The Perth magpie population is facing the threat of a severe paralysis attack known as “Black and White Bird disease.”
It was first reported in the eastern states in the early 2000s, with no records of the disease overseas and no apparent cause.
It has now travelled to Perth with experts saying it is completely different to the eastern strand.
Chief executive officer of Native Animal Rescue (NAR), Kelly Ellemor, says she believes this is a new form of the virus.
“The virus over there was sporadic, it was an outbreak in 2000, 2003, 6, 8, 12, 15. It wasn’t continuously every season like we are seeing here, so there are these differences that I personally believe we are dealing with a different virus.”
Ms Ellemor says it was most prominent in male magpies when the disease first appeared in Perth in 2017.
As the years went on, the NAR began to receive further cases involving females and eventually juvenile birds.
The centre has received reports of cluster deaths involving entire flocks, making the disease harder to understand as it seems to be evolving.
Through her research, Ms Ellemor identified higher temperatures as a possible contributor to the cause.
“I did a study and noticed around 28 degrees we would get them in, sometimes two a day,” she says.
“It just seemed to change and become a little bit harder to treat so it has changed dramatically, the last couple of weeks we’ve had a couple in that have really thrown me, because it hasn’t been 28 degrees but we’ve had a run of them and not just magpies, mudlarks as well.
“The temperature was the only thing I could put my finger on, but now it’s 22 degrees and we’ve got these cases, it’s totally blown that out of the water.”
Ms Ellemor saying despite extensive research, results remains inconclusive.
“The last few years, the four major centres have been sending a lot of bodies, all fresh animals, to DPIRD [Department of Primary Industries and Regional Development] to get as much information as they can so there’s been no money spared in every effort trying to find out what on earth we are dealing with,” she says.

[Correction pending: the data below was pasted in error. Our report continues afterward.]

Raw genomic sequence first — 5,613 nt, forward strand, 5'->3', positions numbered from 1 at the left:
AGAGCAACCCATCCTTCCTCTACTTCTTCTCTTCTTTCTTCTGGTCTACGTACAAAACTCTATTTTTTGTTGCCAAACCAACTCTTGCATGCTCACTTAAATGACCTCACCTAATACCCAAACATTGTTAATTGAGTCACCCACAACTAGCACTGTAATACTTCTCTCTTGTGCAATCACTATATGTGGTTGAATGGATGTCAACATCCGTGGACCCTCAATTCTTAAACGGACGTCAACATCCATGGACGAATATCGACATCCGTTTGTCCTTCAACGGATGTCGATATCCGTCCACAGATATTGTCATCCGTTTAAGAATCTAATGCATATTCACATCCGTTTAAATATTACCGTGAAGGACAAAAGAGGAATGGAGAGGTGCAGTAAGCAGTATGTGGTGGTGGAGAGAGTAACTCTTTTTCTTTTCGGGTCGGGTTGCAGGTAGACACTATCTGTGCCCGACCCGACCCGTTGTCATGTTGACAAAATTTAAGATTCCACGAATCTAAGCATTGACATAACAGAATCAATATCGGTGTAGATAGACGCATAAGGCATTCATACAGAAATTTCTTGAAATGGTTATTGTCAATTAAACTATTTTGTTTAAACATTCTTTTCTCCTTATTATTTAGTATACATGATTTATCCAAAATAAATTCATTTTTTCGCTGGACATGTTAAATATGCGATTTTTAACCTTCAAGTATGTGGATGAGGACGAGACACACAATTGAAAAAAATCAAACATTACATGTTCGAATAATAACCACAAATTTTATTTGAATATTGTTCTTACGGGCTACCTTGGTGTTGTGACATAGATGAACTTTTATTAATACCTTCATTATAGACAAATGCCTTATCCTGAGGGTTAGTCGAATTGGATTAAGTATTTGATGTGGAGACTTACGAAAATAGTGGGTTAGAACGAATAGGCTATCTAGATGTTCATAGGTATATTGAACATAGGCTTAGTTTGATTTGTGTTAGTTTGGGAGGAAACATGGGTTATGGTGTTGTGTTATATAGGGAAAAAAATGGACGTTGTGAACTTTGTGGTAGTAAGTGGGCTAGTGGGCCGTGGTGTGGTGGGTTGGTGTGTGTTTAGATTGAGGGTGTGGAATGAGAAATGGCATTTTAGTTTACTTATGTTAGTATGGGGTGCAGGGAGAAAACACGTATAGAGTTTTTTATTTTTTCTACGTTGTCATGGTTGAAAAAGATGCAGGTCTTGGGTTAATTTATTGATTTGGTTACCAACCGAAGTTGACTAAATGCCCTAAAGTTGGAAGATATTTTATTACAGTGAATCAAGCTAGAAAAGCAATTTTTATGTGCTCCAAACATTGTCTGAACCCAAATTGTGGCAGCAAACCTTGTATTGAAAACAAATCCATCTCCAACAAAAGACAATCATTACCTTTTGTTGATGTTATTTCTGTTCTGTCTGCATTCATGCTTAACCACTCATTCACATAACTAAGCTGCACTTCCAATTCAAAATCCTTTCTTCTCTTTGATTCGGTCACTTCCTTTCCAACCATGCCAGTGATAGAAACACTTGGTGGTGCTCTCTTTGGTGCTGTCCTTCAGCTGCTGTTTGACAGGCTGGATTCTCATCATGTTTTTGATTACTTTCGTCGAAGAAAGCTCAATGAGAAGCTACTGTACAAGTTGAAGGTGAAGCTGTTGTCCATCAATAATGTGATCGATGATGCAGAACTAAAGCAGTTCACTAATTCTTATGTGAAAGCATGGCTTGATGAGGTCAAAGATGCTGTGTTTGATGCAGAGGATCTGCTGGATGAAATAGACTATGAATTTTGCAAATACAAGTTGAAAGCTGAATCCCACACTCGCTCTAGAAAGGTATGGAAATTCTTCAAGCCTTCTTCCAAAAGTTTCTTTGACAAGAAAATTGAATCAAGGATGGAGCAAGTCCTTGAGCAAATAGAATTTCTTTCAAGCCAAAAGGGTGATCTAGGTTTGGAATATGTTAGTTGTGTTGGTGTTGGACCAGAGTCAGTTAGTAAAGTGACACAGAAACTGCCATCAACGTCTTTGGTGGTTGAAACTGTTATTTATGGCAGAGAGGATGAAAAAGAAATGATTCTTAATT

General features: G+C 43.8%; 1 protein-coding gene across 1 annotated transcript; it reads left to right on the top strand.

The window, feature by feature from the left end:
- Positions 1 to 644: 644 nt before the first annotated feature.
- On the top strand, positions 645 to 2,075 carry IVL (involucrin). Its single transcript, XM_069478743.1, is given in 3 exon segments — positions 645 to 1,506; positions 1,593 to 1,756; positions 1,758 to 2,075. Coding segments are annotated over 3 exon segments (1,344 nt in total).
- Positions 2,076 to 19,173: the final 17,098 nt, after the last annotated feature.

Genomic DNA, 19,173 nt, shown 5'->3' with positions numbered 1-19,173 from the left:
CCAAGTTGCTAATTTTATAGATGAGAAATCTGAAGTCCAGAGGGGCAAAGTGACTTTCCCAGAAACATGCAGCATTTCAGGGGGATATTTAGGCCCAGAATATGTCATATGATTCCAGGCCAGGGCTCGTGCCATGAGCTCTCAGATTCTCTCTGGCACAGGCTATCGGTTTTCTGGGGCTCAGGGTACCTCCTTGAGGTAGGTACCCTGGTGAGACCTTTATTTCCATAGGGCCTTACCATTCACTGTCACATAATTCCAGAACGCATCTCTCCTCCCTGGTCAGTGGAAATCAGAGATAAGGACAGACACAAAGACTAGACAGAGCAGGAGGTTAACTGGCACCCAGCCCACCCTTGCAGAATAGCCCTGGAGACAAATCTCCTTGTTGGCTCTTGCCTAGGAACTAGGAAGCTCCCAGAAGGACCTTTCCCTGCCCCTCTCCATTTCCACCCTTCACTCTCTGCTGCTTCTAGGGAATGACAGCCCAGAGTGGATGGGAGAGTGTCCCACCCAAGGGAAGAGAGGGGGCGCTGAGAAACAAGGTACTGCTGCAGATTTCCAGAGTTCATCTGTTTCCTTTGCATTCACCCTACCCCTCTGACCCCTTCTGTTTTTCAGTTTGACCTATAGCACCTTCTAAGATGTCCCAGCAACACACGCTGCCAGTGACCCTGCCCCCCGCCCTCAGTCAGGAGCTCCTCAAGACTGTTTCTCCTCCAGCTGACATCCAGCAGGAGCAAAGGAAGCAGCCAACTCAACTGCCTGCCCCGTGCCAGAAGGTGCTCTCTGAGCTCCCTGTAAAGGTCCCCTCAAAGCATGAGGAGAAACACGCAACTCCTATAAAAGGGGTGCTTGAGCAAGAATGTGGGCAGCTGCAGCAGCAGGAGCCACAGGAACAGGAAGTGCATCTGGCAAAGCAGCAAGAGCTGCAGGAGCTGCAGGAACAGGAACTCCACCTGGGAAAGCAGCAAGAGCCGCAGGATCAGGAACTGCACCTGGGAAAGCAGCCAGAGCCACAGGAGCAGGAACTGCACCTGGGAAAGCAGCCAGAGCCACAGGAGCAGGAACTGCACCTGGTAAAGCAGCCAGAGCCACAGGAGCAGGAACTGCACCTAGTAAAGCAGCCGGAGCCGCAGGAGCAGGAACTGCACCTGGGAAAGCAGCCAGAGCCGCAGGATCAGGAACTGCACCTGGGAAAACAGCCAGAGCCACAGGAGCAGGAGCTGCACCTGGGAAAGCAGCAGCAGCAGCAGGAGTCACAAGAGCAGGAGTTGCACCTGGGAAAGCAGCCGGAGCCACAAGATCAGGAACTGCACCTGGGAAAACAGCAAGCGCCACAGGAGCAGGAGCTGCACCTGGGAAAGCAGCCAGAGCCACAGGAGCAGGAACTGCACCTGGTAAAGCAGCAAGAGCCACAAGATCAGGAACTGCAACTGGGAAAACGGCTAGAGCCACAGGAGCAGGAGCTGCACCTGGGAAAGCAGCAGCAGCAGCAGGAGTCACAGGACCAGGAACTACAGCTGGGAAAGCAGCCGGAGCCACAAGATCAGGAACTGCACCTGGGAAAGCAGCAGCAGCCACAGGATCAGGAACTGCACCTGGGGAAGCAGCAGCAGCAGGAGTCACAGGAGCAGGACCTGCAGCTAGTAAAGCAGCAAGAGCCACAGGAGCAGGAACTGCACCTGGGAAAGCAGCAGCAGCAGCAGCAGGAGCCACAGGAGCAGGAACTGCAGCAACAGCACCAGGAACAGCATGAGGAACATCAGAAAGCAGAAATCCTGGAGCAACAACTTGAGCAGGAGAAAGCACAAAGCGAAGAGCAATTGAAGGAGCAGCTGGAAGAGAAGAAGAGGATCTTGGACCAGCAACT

“It’s not that it’s being ignored by any means, there’s just no real conclusion answers at the moment.”
Volunteer carer at AWARE Wildlife Rescue in Mandurah, Natasha Thornton, says the disease varies greatly between cases.
She has recovered both a grey currawong and a magpie, but says the differences in response to treatment were stark.
The currawong was revived and released in a week, however the magpie has remained at the clinic for over a month.
“They both came in at the same stage yet had a completely different rate of repairing,” she says.
Wildlife Researcher, Carolyn Baldwin, says the media holds some responsibility for perpetuating a negative connotation of magpies, causing a lack of sympathy about this plight.
“I think mainstream media portrays only one aspect of the Australian magpie in particular because its sensationalised and it makes news, it gets people talking and watching. Fear is a very powerful motivator so by spreading fear people take notice because we are wired to have a very big response to fear,” she says.
Mrs Baldwin says magpies are highly intelligent creatures that want to befriend humans.
“Studies show that there is a part of their cognitive ability that is as advanced as a 4-6 year old child, so they can play hide and seek, but not only that, they actually know when something disappears that is actually still there, it’s a concept called object permanence,” she says.
“They see you as friends not foe. If they’re your friend, then they’re like a dog they’re your friend for life they don’t forget your face.”